Chinese government promises "whatever it takes" to cap coal use

Consumption planned to peak at 4bn tonnes.

There is widespread fear that Chinese coal consumption — which nearly rivals the entire rest of the world combined — will undo our efforts to combat climate change. Last week, I suggested that the only way to prevent that happening was to lead by example, cutting our own emissions in a way that was unambiguously aimed at fighting climate change:

The Chinese state isn't necessarily adverse to following the lead of the West in cutting carbon emissions, so long as its clear that we actually are doing it to fight climate change. That's an argument for installing carbon capture and sequestration technology, for instance, because that's something which has no other purpose. Of course, such technology needs to improve its efficiency — both in how much carbon it can scrub, how long it can store it, and how much it costs to do — but to do so would send an unequivocal message that the fight was one we wanted part of.

But it may not even come to that. The other trend I discussed — that of developed nations cutting coal usage for reasons unrelated to climate change — looks like it's about to hit China to. Grist's David Robert's writes:

Most projections (PDF) have coal use in China continuing to increase for decades to come. But there are reasons to think those projections overstate demand — that China’s appetite for coal may peak sooner than expected. For one thing, the Chinese government is signalling that the country’s coal consumption will peak by 2015, at 4 billion tonnes.

Obviously, a "non-binding" plan to make a plan to cap coal use is not the same as actually doing it. But not only does the Chinese government have good reason to do so — coal is a horrible pollutant, and China already has noted problems with air quality — the counterpoints are rapidly fading away. Much of the fear of ever-expanding coal use was based on an assumption of ever-expanding GDP. That assumption is being tested, and has given rise to fears of a "hard landing". But whether or not the Chinese economy crashes to the floor or gently glides to a less frenetic plateau, some of that slowdown will result in a natural reduction of the increase in coal use.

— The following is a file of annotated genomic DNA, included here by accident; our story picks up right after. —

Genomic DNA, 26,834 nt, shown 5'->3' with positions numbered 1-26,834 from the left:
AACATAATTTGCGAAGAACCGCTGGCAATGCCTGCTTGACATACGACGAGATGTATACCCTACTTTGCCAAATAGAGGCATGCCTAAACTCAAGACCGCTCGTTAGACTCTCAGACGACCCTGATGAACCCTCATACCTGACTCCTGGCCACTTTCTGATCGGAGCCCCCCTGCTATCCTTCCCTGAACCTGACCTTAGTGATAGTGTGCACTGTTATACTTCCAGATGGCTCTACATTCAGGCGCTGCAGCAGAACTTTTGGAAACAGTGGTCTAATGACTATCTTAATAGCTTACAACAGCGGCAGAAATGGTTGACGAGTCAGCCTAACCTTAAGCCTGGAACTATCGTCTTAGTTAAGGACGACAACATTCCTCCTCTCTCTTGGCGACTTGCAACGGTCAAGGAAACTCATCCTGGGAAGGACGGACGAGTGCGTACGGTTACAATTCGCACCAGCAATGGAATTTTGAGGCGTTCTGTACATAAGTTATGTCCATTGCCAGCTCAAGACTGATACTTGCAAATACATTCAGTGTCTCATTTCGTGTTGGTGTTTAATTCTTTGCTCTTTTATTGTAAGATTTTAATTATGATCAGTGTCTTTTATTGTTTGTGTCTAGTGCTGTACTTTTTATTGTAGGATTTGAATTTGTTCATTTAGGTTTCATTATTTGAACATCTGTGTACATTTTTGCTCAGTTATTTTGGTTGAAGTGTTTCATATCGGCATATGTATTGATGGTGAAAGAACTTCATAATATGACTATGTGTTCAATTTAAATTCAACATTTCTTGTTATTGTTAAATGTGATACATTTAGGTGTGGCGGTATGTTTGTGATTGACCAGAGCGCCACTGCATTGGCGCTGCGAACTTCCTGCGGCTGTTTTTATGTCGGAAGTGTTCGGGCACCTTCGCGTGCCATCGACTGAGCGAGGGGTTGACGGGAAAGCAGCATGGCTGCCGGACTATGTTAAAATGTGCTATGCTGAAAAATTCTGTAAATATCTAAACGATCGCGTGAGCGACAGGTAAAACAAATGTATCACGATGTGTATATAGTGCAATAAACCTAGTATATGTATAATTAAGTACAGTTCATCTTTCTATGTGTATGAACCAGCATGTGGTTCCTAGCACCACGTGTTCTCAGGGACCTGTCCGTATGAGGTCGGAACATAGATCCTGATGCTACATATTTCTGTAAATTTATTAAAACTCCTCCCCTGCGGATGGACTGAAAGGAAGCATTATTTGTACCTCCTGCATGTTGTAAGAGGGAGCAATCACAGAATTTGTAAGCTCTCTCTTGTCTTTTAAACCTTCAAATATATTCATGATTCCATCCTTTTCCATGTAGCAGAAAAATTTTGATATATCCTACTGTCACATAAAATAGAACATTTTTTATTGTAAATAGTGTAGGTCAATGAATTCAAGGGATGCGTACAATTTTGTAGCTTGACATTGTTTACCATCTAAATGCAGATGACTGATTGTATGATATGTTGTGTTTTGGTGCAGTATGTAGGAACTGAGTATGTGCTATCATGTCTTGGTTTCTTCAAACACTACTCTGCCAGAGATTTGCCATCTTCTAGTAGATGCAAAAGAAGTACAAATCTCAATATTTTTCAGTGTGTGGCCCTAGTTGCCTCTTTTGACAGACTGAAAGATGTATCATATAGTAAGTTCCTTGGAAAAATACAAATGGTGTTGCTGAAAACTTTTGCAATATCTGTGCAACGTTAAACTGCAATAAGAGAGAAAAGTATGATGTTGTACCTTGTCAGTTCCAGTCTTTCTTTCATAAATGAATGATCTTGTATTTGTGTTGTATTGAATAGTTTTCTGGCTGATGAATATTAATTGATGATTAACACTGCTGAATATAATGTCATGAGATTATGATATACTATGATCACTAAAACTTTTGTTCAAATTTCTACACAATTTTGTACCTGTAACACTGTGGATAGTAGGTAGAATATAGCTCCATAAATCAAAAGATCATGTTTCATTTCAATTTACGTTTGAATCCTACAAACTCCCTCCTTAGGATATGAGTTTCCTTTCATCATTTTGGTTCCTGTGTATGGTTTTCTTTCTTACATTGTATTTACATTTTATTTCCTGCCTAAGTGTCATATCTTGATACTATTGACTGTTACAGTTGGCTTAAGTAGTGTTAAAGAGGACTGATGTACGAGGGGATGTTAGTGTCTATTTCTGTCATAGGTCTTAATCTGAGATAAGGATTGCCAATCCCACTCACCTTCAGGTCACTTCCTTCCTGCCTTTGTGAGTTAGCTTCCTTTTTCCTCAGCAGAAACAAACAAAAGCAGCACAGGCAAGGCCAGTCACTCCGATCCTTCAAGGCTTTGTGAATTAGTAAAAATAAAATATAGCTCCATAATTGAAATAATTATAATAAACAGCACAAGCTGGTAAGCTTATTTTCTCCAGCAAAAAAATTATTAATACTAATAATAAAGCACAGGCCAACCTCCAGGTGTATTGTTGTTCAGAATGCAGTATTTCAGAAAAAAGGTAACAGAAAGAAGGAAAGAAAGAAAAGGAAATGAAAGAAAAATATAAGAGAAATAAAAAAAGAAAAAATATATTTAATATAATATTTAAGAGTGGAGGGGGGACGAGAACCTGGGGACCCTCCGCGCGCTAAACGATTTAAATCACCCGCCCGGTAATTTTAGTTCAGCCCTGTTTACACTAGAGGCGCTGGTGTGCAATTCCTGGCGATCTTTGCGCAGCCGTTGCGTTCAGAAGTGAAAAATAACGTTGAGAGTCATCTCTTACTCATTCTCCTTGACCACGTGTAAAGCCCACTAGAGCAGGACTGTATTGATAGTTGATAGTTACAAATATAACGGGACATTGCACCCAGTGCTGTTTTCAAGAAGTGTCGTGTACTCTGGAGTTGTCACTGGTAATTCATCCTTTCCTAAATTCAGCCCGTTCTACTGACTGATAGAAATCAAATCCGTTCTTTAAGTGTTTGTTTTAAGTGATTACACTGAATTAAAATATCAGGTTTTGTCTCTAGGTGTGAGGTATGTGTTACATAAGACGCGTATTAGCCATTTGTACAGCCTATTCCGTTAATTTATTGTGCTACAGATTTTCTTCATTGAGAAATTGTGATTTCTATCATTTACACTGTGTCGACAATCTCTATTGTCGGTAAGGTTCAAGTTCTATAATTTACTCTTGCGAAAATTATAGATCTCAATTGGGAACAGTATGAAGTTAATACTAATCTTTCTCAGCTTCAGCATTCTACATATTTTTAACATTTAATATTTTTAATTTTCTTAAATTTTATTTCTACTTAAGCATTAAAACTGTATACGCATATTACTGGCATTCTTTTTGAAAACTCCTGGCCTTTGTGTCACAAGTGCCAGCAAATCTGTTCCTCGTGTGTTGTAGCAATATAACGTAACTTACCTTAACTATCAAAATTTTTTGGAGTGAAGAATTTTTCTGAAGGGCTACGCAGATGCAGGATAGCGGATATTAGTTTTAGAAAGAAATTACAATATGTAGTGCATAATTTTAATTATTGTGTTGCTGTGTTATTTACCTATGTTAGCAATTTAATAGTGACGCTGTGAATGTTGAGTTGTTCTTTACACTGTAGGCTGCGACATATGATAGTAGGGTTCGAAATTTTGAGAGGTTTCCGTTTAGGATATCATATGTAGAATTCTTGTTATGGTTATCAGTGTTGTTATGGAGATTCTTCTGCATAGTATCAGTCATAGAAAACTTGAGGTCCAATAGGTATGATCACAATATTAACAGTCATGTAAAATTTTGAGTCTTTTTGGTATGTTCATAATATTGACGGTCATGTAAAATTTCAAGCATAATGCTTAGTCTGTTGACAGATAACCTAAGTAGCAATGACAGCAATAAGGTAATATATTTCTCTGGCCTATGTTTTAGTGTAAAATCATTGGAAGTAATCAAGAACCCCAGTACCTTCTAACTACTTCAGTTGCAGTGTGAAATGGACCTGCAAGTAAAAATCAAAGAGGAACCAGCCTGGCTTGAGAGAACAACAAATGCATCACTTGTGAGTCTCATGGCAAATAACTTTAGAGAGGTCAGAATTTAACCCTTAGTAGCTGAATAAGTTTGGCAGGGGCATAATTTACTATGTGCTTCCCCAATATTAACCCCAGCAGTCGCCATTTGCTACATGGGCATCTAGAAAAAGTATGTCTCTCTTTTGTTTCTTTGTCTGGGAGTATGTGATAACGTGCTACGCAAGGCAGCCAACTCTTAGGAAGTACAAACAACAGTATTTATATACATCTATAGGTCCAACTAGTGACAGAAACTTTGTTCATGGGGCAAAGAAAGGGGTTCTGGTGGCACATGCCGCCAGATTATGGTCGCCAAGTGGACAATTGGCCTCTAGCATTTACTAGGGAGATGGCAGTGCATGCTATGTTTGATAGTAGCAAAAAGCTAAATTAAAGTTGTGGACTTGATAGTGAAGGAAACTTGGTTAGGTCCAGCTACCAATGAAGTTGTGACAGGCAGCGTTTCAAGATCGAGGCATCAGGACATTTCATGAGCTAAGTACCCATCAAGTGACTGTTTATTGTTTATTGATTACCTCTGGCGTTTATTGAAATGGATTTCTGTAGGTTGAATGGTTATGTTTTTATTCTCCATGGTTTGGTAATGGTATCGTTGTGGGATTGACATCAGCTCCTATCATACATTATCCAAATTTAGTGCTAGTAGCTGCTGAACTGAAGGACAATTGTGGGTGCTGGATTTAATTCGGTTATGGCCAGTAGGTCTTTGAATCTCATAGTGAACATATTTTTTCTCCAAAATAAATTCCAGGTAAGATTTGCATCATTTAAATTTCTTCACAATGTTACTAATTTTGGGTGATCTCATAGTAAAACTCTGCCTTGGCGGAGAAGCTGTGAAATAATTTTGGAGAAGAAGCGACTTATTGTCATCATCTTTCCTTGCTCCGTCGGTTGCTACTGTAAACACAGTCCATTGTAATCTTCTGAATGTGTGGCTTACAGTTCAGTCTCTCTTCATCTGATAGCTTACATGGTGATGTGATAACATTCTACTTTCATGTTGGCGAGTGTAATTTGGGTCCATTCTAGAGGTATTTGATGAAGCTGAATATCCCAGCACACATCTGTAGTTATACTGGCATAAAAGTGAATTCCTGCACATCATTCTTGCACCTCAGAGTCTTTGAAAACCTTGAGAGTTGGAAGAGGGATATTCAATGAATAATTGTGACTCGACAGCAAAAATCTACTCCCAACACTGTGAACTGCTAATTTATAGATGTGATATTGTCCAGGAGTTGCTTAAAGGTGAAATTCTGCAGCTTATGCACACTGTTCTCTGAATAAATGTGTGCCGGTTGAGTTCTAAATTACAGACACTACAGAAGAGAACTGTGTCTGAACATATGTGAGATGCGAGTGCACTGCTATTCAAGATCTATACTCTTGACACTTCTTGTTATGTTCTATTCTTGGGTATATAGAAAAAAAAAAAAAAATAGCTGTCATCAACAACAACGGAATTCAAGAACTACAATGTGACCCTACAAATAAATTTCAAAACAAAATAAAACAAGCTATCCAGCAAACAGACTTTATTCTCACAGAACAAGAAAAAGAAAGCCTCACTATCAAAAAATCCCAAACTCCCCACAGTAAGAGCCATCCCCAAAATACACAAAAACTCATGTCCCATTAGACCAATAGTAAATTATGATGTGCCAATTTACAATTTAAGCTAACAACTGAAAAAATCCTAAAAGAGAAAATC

The bigger problem, Roberts points out, is the fact that the central government doesn't have the best control over the actions of the provinces. That's an issue which impacts on almost every issue in China, and fighting climate change is no exception. But if Chinese officials really are saying they will do "whatever it takes", then maybe it can be overcome.

A coal-fired power station in Huaibei, China. Photograph: Getty Images

Alex Hern is a technology reporter for the Guardian. He was formerly staff writer at the New Statesman. You should follow Alex on Twitter.

Photo: Getty Images
Show Hide image

Autumn Statement 2015: George Osborne abandons his target

How will George Osborne close the deficit after his U-Turns? Answer: he won't, of course. 

“Good governments U-Turn, and U-Turn frequently.” That’s Andrew Adonis’ maxim, and George Osborne borrowed heavily from him today, delivering two big U-Turns, on tax credits and on police funding. There will be no cuts to tax credits or to the police.

The Office for Budget Responsibility estimates that, in total, the government gave away £6.2 billion next year, more than half of which is the reverse to tax credits.

Osborne claims that he will still deliver his planned £12bn reduction in welfare. But, as I’ve written before, without cutting tax credits, it’s difficult to see how you can get £12bn out of the welfare bill. Here’s the OBR’s chart of welfare spending:

The government has already promised to protect child benefit and pension spending – in fact, it actually increased pensioner spending today. So all that’s left is tax credits. If the government is not going to cut them, where’s the £12bn come from?

A bit of clever accounting today got Osborne out of his hole. The Universal Credit, once it comes in in full, will replace tax credits anyway, allowing him to describe his U-Turn as a delay, not a full retreat. But the reality – as the Treasury has admitted privately for some time – is that the Universal Credit will never be wholly implemented. The pilot schemes – one of which, in Hammersmith, I have visited myself – are little more than Potemkin set-ups. Iain Duncan Smith’s Universal Credit will never be rolled out in full. The savings from switching from tax credits to Universal Credit will never materialise.

The £12bn is smaller, too, than it was this time last week. Instead of cutting £12bn from the welfare budget by 2017-8, the government will instead cut £12bn by the end of the parliament – a much smaller task.

That’s not to say that the cuts to departmental spending and welfare will be painless – far from it. Employment Support Allowance – what used to be called incapacity benefit and severe disablement benefit – will be cut down to the level of Jobseekers’ Allowance, while the government will erect further hurdles to claimants. Cuts to departmental spending will mean a further reduction in the numbers of public sector workers.  But it will be some way short of the reductions in welfare spending required to hit Osborne’s deficit reduction timetable.

So, where’s the money coming from? The answer is nowhere. What we'll instead get is five more years of the same: increasing household debt, austerity largely concentrated on the poorest, and yet more borrowing. As the last five years proved, the Conservatives don’t need to close the deficit to be re-elected. In fact, it may be that having the need to “finish the job” as a stick to beat Labour with actually helped the Tories in May. They have neither an economic imperative nor a political one to close the deficit. 

Stephen Bush is editor of the Staggers, the New Statesman’s political blog.